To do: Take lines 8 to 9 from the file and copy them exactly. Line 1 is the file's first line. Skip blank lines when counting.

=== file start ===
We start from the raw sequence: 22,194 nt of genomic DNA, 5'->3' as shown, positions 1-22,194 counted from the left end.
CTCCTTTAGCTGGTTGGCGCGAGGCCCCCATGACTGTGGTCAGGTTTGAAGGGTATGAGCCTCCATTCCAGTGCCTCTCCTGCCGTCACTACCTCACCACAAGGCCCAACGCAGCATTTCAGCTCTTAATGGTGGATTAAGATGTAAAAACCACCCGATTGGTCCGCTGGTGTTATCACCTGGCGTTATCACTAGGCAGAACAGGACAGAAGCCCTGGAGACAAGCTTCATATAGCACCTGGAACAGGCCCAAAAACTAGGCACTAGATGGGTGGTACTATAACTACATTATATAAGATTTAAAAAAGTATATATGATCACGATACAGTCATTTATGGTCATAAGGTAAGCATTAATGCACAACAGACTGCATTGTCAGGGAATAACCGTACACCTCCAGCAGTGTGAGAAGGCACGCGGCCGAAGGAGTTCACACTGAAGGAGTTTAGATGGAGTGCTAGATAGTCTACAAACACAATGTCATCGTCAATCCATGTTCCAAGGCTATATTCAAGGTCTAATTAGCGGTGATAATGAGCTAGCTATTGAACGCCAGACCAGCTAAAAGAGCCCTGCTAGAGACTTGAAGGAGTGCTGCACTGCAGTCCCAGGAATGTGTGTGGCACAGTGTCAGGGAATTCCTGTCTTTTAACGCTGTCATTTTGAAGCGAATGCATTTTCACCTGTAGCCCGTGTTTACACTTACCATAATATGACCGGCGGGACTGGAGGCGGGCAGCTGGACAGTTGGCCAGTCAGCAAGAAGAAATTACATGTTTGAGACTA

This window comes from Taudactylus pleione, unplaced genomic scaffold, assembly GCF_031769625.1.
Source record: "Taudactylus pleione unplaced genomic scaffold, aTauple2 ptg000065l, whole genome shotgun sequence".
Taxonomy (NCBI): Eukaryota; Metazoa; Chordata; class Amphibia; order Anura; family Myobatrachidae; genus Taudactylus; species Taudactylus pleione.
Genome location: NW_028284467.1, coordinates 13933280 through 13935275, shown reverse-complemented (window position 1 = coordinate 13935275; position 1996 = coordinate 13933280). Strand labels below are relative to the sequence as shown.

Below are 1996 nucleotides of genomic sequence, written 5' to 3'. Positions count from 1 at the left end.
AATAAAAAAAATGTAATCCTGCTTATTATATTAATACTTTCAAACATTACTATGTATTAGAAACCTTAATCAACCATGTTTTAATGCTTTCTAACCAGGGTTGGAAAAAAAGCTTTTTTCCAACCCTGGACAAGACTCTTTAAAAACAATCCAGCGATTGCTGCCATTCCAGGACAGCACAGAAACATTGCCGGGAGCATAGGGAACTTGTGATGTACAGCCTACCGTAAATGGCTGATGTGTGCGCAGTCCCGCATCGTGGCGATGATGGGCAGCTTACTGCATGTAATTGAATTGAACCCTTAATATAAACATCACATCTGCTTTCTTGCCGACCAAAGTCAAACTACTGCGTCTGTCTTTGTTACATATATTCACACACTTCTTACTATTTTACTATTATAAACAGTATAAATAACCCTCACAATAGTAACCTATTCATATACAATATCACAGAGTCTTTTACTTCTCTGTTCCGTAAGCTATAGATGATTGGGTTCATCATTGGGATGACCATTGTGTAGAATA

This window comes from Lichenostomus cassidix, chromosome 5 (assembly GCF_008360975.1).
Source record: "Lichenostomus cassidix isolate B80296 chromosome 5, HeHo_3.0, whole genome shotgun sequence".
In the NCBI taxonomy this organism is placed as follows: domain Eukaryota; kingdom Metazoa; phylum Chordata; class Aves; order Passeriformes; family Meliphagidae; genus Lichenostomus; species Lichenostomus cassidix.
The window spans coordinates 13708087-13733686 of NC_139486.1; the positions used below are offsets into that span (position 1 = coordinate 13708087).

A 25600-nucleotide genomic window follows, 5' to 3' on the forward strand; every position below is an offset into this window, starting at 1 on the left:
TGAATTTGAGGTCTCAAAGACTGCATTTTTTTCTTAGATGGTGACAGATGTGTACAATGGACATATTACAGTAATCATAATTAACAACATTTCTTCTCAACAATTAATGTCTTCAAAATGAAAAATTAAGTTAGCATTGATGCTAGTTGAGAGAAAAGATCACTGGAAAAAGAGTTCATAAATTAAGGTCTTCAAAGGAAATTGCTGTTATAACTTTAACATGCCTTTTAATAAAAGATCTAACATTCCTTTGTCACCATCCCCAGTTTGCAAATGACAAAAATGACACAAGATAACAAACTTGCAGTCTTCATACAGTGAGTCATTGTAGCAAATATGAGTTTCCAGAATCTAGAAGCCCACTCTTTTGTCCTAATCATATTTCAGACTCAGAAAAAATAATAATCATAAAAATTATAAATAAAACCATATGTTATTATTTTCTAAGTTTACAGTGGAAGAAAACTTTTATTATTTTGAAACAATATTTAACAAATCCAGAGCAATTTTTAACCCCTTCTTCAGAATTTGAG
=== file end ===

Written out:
AATAAAAAAAATGTAATCCTGCTTATTATATTAATACTTTCAAACATTACTATGTATTAGAAACCTTAATCAACCATGTTTTAATGCTTTCTAACCAGGGTTGGAAAAAAAGCTTTTTTCCAACCCTGGACAAGACTCTTTAAAAACAATCCAGCGATTGCTGCCATTCCAGGACAGCACAGAAACATTGCCGGGAGCATAGGGAACTTGTGATGTACAGCCTACCGTAAATGGCTGATGTGTGCGCAGTCCCGCATCGTGGCGATGATGGGCAGCTTACTGCATGTAATTGAATTGAACCCTTAATATAAACATCACATCTGCTTTCTTGCCGACCAAAGTCAAACTACTGCGTCTGTCTTTGTTACATATATTCACACACTTCTTACTATTTTACTATTATAAACAGTATAAATAACCCTCACAATAGTAACCTATTCATATACAATATCACAGAGTCTTTTACTTCTCTGTTCCGTAAGCTATAGATGATTGGGTTCATCATTGGGATGACCATTGTGTAGAATA

This window comes from Lichenostomus cassidix, chromosome 5 (assembly GCF_008360975.1).